These days, TV is all about interactivity. Text voting, live phone-ins, studio audiences. So, in the hope that tonight will feature another revolting eating task, I’m going to be munching my way through a ramekin full of Mr Porky’s Scratchings as I watch. I’ve even picked out the hairiest ones to eat first, you know - the ones that are like chewing those disposable toothbrushes you can get from the men’s toilets in cheap pubs. I did also ask my neighbours to scream hysterically through the letterbox every time Helen appears on screen, but they seem to be busy practicing their bongos. But that’s East London living for you.
Today’s instalment starts with some bad news - Brian Conley has left on medical grounds. The conspiracy theorist in me wonders whether he’s holed up at the Versace Hotel with Lucy Spraggan, writing wryly amusing songs about hangovers. The rest of the camp is complaining about the fact that they’ve been handcuffed in pairs, and can’t move more than four feet from each other. This is the same basic premise as the early 90s sci-fi B-movie Wedlock, but without the head explosions if one of them goes out of range. Sadly. Hugo moans that the tethers are “the most annoying thing in the world” which suggests that he’s never had to listen to one of his own VTs. Limahl seems less concerned, since he’s lying in a darkened room in his underpants, looking a lot like that near-dead victim in
As always, the main part of the show focuses on the Bushtucker Trial which, unsurprisingly, stars Helen. The viewing audience has clearly decided that she’s the one they want to break. That, or they’re hoping that she’ll get so agitated she’ll pop right out of that flimsy bikini top. This time around, she has to undertake the challenge with the rest of her campmates cheering her on. David compares it to “having a child on sports day.” Just as I’m wondering whether that would get the sack all slimey, he clarifies his remark. Blame it on the poor syntax – he meant cheering on a child at their sports day, not crowning halfway through the egg and spoon race. With the support of her fellow celebrities, Helen doesn’t do too badly, even though she has to stick her hand into more dark, disgusting places than Christopher Timothy. In the end, she gets five stars out of a possible twelve, and then optimistically says “If I was a viewer, I’d like to see David do a trial.” Sadly, that’s not really how psychology works. Meanwhile, David tells us he’s looking forward to Helen’s trial tomorrow.
After the break, David decides to wind everyone up by telling them that they’re going to be shackled together for another week, when in fact the note he’s been given says that they’re free to disconnect themselves. Now that they’re all unshackled, Hugo’s fretting about how untidy the camp is. He’s probably spent most of his life coming home to a spotless apartment, but here in the camp he’s got to do more than stick thirty quid under the teapot and hide his jewellery.
Rosemary, who is probably less famous than the guy who does the trial dry-runs, comes to the Bush Telegraph and enthuses “How lucky am I to be in here with all these amazing people?” So she’s either a big Kajagoogoo groupie, or she’s already gone Colonel Kurtz after three days in the jungle. David keeps her amused by teaching her a few boxing moves, which prompts Ashley to vie for some attention of her own. Demonstrating her own ‘special skill’, all that’s missing is a garter belt stuffed with single notes. She needed the distraction, since she spends most of her time wondering what the hell everyone else is talking about. In particular, she’s finding it hard to understand Eric, Helen and Linda.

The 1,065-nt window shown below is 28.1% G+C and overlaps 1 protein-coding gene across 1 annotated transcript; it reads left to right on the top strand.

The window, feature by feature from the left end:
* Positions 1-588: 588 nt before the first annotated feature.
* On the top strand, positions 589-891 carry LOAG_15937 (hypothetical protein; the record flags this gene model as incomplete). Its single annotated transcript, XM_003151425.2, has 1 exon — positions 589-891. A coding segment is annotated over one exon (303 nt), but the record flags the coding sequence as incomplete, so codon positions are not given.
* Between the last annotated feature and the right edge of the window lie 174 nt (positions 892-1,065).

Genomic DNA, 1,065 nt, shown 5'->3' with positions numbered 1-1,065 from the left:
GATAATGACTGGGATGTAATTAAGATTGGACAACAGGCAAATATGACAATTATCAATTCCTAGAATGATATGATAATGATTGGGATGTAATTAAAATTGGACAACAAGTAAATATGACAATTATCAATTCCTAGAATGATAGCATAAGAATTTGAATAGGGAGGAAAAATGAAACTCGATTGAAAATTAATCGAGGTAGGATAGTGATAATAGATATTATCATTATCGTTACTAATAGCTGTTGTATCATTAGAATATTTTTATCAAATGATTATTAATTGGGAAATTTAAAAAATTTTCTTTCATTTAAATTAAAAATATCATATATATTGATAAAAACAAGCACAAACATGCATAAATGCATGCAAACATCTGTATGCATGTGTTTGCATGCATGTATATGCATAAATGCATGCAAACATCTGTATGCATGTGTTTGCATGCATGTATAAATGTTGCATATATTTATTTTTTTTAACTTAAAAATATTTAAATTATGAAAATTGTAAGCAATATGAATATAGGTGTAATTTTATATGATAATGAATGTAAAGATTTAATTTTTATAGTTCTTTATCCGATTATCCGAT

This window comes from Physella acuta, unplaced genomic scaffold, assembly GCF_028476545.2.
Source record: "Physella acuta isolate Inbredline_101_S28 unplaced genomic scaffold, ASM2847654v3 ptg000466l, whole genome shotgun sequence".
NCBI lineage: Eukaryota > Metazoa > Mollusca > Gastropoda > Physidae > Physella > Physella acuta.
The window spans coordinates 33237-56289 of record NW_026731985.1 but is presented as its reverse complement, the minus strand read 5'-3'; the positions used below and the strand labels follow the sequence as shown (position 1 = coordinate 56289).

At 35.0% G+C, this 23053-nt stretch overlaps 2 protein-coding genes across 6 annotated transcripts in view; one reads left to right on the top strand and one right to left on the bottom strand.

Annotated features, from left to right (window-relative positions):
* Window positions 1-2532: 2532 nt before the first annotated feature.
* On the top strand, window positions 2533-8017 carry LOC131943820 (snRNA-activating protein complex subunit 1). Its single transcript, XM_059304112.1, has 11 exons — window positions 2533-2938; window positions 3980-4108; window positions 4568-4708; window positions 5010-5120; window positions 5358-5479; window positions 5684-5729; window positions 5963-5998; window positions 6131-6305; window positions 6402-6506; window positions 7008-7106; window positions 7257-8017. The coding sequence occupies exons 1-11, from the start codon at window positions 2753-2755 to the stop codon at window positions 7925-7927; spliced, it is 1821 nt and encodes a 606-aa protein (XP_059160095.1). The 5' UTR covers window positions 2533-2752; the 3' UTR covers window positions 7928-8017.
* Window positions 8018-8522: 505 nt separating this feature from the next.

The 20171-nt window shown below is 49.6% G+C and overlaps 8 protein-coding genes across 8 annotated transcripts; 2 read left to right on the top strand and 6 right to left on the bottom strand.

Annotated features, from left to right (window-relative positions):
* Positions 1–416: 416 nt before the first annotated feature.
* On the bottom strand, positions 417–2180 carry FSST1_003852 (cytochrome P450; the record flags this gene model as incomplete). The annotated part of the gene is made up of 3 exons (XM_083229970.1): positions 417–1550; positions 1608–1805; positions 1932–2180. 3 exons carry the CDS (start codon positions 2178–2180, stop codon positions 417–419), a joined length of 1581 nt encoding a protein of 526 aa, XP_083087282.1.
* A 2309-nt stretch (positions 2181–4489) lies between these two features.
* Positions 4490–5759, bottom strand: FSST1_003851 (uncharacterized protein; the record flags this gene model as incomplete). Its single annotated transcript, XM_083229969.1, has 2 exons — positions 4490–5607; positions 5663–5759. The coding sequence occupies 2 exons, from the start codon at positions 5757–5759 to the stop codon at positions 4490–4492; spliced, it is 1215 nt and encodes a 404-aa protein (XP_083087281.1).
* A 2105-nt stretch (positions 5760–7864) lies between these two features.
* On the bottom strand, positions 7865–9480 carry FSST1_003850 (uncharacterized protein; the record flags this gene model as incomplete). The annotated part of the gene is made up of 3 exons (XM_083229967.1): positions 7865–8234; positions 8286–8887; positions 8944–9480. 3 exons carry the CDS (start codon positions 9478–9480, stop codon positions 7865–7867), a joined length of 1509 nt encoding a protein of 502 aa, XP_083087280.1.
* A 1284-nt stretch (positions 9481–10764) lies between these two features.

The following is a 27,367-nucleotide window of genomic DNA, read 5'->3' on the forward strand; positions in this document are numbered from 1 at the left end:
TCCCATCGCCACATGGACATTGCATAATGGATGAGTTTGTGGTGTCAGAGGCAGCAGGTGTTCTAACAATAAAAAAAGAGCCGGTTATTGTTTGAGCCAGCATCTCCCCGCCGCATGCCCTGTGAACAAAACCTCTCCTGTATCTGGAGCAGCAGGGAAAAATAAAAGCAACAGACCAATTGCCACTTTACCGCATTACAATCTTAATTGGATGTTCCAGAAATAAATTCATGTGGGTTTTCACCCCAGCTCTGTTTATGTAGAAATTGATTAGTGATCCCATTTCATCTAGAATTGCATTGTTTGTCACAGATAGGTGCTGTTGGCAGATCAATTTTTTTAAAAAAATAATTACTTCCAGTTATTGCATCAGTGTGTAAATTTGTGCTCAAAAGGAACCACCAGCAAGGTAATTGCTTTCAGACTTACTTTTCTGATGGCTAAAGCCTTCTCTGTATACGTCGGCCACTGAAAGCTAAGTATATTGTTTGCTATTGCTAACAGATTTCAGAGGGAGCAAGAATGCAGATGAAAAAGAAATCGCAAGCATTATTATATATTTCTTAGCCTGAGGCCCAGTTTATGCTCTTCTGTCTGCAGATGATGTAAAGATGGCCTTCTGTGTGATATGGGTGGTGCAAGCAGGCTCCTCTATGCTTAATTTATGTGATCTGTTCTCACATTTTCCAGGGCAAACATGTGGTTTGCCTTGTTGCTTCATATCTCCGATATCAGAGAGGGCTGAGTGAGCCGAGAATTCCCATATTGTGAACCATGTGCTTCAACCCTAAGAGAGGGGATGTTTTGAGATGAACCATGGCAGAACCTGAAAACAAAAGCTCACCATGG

suggest that it’s because she’s American, but I’d argue that anyone with ears would struggle to get by. Half the time, it sounds like feeding time in an aviary – even Marlee Matlin would begging for ear-muffs after 48 hours in there.
Linda, Helen, Hugo, Rosemary, Nadine and David head off to compete in another afternoon trial that involves each of them being locked in a box with a load of magnets and electrics. David convinces them that their boxes are filled with ‘hornet cockroaches.’ It doesn’t take long for Nadine to scream “I’m a centipede, get me out of here.” Or, at least, that’s what it sounded like. As David claims yet another victory, the others are punished with a surprise electrocution, and poor Rosemary looks as though she thinks she’s having a stroke. David tells us that
came second, adding “He was hot on my tail.” Now there’s some bonus footage we won’t be seeing on ITV1.
The rest of the group is back in the camp, bitching about Hugo’s arrogance. Eric is not a fan, largely because he thinks Hugo was “born with a golden spoon up his arse” and has never heard of piles. Which is odd, because you’d assume that those two things would go hand-in-hand. You try spending time with cutlery stuck up your clacker and see if you don’t develop a nasty bunch of Emma Freuds.
Dinner time, and Rosemary attempts to fillet a bag-full of crocodile legs as Linda complains “Can’t we eat something that didn’t look like it was living once?” The panicking producers have got a helicopter on stand-by, ready to airlift in a hundredweight of Turkey Twizzlers into camp if it all kicks off. Hugo throws another childish strop and snaps at Rosemary, who soon kicks him into touch. He has another little cry and blames it on the smoke. By the time Ant and Dec enter the camp to announce who’s facing the last audience-voted trial, it’s clear that Hugo’s petulance has cost him dearly. On the upside, for the first time Helen gets to go a whole day without smudging her lip-gloss.